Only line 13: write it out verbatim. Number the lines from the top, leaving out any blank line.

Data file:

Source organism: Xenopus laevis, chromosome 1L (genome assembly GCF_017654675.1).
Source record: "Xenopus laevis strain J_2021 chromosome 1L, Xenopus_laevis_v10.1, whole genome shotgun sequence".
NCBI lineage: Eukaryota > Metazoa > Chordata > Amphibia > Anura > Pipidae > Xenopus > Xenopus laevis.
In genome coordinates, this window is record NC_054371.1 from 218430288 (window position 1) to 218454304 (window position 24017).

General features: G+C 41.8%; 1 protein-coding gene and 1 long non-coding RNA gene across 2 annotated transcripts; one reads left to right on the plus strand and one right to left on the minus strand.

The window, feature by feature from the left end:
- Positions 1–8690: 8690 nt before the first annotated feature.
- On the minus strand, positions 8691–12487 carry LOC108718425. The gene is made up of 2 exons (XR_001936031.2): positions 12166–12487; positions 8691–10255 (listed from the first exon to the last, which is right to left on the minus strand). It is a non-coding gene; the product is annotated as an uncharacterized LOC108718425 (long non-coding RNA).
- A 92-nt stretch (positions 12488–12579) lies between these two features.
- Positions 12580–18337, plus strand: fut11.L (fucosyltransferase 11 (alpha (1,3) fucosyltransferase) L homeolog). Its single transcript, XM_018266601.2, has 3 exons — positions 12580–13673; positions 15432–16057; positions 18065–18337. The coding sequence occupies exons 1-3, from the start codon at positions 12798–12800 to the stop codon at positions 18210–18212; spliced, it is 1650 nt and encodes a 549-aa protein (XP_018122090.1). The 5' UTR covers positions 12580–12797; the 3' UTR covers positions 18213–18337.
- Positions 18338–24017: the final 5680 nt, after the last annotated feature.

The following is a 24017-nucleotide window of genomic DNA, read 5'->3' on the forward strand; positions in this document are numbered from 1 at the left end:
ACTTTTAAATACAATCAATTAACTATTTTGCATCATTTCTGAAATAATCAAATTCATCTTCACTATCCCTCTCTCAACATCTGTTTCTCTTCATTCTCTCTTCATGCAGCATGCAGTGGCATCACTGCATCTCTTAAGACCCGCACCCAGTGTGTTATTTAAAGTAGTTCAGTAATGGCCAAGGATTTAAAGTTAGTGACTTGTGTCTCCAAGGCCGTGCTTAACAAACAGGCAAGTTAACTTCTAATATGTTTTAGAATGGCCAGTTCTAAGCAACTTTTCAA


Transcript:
ACTTTTAAATACAATCAATTAACTATTTTGCATCATTTCTGAAATAATCAAATTCATCTTCACTATCCCTCTCTCAACATCTGTTTCTCTTCATTCTCTCTTCATGCAGCATGCAGTGGCATCACTGCATCTCTTAAGACCCGCACCCAGTGTGTTATTTAAAGTAGTTCAGTAATGGCCAAGGATTTAAAGTTAGTGACTTGTGTCTCCAAGGCCGTGCTTAACAAACAGGCAAGTTAACTTCTAATATGTTTTAGAATGGCCAGTTCTAAGCAACTTTTCAA